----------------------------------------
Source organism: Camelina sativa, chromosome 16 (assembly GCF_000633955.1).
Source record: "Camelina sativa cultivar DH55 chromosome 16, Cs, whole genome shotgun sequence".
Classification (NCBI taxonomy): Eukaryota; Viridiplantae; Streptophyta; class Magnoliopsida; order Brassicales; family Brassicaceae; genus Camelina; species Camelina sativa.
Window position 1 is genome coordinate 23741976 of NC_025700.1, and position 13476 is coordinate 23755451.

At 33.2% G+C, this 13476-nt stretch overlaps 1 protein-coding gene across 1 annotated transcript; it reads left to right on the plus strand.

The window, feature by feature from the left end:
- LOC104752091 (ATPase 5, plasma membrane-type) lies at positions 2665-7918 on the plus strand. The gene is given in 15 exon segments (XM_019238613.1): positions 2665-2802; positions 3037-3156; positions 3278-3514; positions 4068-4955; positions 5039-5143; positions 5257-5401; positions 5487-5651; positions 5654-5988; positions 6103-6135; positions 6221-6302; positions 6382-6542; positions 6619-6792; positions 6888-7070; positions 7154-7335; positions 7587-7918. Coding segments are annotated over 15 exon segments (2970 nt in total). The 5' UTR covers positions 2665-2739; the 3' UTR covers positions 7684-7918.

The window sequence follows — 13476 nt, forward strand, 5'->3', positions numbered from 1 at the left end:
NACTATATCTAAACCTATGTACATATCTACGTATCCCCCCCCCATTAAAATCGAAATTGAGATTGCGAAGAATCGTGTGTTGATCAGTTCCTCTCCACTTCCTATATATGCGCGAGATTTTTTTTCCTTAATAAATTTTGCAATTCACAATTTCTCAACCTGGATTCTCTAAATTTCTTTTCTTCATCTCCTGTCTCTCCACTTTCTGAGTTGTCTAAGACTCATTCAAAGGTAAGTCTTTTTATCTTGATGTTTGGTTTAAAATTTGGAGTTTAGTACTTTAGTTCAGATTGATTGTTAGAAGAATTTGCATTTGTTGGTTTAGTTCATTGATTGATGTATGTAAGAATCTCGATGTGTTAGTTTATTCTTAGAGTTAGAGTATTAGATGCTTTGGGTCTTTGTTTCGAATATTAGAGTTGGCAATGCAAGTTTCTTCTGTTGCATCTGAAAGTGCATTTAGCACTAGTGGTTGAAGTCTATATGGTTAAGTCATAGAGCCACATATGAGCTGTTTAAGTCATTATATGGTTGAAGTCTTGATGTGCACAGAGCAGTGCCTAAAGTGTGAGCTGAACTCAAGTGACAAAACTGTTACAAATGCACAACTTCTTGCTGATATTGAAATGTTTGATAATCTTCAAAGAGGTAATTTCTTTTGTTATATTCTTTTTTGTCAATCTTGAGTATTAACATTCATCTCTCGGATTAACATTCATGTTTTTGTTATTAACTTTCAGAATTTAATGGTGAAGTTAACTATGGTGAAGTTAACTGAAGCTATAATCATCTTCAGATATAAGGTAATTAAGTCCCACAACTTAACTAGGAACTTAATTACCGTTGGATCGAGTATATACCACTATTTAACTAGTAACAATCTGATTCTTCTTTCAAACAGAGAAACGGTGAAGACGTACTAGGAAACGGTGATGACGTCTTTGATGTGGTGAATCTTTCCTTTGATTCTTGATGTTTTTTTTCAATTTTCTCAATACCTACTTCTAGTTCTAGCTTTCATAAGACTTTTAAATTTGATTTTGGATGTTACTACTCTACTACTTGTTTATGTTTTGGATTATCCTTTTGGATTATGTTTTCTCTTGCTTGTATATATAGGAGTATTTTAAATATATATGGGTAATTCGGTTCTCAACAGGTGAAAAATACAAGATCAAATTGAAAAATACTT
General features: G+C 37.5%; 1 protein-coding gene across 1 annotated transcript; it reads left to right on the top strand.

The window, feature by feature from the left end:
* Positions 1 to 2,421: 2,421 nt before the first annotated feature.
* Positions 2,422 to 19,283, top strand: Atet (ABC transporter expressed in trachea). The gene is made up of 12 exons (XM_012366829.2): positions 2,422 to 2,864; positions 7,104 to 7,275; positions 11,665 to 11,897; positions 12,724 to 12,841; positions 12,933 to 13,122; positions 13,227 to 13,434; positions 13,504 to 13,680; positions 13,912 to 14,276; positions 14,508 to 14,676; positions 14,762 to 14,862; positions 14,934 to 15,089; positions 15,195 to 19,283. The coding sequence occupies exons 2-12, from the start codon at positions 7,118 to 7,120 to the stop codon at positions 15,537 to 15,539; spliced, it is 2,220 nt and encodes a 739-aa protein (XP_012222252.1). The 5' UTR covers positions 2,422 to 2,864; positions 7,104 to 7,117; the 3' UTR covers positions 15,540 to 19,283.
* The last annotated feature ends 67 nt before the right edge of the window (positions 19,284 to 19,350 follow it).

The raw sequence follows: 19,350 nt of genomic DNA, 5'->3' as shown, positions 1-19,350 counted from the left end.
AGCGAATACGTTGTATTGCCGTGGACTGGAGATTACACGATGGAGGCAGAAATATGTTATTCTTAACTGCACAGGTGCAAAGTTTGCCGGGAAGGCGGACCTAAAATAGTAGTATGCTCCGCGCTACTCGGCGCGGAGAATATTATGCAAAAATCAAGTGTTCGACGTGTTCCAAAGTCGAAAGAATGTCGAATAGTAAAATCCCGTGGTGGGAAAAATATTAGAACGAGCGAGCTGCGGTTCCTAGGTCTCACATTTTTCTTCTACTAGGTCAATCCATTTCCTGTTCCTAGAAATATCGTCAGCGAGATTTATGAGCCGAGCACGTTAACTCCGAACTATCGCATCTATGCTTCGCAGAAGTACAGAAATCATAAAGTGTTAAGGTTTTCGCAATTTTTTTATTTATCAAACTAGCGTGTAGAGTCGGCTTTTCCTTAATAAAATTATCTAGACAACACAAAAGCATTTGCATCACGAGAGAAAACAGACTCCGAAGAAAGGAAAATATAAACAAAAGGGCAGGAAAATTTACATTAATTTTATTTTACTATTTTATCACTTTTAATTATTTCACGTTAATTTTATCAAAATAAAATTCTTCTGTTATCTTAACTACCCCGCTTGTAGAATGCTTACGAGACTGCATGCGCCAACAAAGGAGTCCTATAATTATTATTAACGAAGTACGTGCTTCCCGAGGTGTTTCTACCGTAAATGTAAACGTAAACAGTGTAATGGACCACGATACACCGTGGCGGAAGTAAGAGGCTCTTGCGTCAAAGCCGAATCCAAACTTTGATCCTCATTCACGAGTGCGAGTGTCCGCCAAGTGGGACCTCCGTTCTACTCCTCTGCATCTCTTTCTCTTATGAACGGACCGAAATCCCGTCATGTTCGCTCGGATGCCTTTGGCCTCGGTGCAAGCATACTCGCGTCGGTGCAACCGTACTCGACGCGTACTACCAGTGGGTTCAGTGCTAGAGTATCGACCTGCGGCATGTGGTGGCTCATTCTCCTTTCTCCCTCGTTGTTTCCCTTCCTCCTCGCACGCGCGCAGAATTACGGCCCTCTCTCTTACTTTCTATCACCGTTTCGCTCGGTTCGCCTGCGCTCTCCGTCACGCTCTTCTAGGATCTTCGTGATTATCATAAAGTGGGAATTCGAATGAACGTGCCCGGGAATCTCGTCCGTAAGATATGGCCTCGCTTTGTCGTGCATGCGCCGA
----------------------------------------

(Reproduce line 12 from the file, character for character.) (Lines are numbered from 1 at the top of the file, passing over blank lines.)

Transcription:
* Positions 1 to 2,421: 2,421 nt before the first annotated feature.